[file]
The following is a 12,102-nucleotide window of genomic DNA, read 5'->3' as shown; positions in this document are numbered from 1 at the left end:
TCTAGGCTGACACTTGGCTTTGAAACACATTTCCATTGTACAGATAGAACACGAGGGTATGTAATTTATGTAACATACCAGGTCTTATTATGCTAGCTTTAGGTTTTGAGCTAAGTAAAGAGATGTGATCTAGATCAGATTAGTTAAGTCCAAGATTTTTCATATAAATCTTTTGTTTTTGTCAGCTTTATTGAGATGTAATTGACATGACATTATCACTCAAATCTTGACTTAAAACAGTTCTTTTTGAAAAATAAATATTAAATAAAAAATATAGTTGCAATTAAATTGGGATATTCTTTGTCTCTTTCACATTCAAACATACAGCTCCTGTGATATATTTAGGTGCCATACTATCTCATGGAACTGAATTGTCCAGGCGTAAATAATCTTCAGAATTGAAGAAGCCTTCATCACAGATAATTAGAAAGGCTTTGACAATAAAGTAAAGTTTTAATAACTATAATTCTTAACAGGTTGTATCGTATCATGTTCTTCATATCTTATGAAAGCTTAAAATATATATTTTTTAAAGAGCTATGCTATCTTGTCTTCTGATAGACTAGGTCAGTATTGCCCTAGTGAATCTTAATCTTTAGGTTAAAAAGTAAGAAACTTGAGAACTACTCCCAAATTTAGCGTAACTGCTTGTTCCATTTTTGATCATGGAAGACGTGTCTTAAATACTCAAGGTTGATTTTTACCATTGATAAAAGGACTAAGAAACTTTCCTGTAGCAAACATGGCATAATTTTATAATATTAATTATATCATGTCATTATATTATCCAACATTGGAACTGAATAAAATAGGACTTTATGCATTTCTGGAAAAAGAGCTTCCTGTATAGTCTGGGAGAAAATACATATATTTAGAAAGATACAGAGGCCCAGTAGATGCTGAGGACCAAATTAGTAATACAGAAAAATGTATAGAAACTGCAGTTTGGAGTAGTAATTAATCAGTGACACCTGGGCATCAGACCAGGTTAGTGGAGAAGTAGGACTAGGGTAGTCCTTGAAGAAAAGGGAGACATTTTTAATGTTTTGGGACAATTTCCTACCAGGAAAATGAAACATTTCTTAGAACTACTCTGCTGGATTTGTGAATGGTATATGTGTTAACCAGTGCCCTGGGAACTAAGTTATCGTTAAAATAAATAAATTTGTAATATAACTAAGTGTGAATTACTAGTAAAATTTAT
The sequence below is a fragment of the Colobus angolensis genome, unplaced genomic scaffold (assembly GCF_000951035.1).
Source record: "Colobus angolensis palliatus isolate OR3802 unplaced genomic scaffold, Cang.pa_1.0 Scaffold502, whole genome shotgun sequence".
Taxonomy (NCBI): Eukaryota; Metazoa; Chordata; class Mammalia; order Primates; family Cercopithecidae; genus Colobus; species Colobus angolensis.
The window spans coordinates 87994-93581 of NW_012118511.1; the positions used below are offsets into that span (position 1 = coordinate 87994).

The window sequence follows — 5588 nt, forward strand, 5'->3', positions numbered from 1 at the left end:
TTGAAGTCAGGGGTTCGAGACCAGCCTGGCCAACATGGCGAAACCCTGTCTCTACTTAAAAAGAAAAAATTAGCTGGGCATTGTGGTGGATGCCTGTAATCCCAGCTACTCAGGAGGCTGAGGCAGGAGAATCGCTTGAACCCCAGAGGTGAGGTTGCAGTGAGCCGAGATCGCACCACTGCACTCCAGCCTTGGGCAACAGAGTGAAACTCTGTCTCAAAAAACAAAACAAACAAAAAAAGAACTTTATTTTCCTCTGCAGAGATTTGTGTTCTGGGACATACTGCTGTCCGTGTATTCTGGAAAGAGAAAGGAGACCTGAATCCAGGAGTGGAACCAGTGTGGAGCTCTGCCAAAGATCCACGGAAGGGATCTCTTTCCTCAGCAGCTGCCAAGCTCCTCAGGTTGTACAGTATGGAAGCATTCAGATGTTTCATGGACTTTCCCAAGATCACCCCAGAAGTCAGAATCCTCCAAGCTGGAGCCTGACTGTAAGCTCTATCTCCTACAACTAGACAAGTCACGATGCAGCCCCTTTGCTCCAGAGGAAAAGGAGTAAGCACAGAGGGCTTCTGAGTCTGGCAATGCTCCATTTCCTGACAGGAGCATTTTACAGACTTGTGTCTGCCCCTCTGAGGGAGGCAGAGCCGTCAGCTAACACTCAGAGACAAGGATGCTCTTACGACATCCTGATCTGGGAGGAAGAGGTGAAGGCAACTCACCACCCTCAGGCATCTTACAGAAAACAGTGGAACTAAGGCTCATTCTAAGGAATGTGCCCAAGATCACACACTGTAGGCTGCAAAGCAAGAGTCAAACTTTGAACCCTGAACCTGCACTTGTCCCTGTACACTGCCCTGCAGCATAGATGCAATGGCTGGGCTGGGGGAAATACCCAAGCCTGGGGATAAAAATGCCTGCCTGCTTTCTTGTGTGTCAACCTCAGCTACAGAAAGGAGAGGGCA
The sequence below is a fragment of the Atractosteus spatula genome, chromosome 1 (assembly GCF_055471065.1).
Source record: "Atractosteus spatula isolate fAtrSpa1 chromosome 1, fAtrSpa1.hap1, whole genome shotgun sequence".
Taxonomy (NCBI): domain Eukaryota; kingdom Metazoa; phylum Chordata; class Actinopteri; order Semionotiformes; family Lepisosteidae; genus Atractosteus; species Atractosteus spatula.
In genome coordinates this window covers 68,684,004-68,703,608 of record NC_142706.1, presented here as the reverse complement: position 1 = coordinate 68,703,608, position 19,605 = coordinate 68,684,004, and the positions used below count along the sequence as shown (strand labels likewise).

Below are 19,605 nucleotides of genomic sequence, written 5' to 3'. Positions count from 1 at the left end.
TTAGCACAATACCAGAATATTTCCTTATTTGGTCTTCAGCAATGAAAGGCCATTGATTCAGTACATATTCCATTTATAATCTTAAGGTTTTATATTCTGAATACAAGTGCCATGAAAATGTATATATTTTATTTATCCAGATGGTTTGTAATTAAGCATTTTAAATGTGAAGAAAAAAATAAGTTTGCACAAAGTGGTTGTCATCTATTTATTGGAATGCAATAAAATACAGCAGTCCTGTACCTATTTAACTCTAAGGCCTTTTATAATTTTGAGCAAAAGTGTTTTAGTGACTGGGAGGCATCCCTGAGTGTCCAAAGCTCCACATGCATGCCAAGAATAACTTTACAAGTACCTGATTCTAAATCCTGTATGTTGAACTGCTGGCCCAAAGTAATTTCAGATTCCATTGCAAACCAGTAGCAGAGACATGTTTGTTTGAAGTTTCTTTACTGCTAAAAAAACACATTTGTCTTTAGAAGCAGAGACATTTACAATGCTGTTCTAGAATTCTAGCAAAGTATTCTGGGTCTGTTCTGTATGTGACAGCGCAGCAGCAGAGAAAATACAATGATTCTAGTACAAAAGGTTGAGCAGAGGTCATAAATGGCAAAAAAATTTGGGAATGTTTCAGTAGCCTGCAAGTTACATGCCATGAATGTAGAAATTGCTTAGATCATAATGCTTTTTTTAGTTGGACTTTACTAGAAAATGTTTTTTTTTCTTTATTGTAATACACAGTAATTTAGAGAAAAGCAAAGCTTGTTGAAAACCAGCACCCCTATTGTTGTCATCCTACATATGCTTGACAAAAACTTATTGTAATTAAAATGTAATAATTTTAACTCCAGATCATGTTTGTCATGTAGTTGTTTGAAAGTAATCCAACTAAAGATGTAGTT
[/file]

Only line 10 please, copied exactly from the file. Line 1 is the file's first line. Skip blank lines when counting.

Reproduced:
Source record: "Atractosteus spatula isolate fAtrSpa1 chromosome 1, fAtrSpa1.hap1, whole genome shotgun sequence".